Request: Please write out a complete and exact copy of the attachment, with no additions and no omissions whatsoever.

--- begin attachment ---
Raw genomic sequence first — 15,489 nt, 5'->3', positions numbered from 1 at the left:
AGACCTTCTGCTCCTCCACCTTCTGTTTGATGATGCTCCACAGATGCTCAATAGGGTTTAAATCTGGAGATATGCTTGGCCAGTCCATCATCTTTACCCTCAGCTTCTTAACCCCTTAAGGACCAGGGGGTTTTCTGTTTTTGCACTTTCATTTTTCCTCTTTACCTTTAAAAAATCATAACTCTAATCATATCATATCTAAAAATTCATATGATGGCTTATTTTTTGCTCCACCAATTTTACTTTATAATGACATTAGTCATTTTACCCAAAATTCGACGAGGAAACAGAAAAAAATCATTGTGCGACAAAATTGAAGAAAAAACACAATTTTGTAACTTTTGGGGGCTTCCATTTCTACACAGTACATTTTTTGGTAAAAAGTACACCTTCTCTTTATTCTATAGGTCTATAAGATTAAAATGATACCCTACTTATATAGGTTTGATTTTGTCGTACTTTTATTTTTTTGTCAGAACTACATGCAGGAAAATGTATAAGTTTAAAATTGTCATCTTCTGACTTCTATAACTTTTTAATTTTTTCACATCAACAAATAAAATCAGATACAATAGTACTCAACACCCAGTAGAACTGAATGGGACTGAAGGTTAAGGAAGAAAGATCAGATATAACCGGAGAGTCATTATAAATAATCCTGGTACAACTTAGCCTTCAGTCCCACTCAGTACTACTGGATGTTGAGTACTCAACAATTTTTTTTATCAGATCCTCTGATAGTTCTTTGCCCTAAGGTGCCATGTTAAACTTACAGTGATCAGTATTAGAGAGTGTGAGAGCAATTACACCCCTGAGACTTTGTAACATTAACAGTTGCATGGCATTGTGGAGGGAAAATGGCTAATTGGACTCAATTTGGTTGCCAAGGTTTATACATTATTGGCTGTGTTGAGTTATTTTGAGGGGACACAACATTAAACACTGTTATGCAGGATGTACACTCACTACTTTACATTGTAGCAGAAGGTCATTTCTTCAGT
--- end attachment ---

Raw genomic sequence first — 15,489 nt, 5'->3', positions numbered from 1 at the left:
AGACCTTCTGCTCCTCCACCTTCTGTTTGATGATGCTCCACAGATGCTCAATAGGGTTTAAATCTGGAGATATGCTTGGCCAGTCCATCATCTTTACCCTCAGCTTCTTAACCCCTTAAGGACCAGGGGGTTTTCTGTTTTTGCACTTTCATTTTTCCTCTTTACCTTTAAAAAATCATAACTCTAATCATATCATATCTAAAAATTCATATGATGGCTTATTTTTTGCTCCACCAATTTTACTTTATAATGACATTAGTCATTTTACCCAAAATTCGACGAGGAAACAGAAAAAAATCATTGTGCGACAAAATTGAAGAAAAAACACAATTTTGTAACTTTTGGGGGCTTCCATTTCTACACAGTACATTTTTTGGTAAAAAGTACACCTTCTCTTTATTCTATAGGTCTATAAGATTAAAATGATACCCTACTTATATAGGTTTGATTTTGTCGTACTTTTATTTTTTTGTCAGAACTACATGCAGGAAAATGTATAAGTTTAAAATTGTCATCTTCTGACTTCTATAACTTTTTAATTTTTTCACATCAACAAATAAAATCAGATACAATAGTACTCAACACCCAGTAGAACTGAATGGGACTGAAGGTTAAGGAAGAAAGATCAGATATAACCGGAGAGTCATTATAAATAATCCTGGTACAACTTAGCCTTCAGTCCCACTCAGTACTACTGGATGTTGAGTACTCAACAATTTTTTTTATCAGATCCTCTGATAGTTCTTTGCCCTAAGGTGCCATGTTAAACTTACAGTGATCAGTATTAGAGAGTGTGAGAGCAATTACACCCCTGAGACTTTGTAACATTAACAGTTGCATGGCATTGTGGAGGGAAAATGGCTAATTGGACTCAATTTGGTTGCCAAGGTTTATACATTATTGGCTGTGTTGAGTTATTTTGAGGGGACACAACATTAAACACTGTTATGCAGGATGTACACTCACTACTTTACATTGTAGCAGAAGGTCATTTCTTCAGT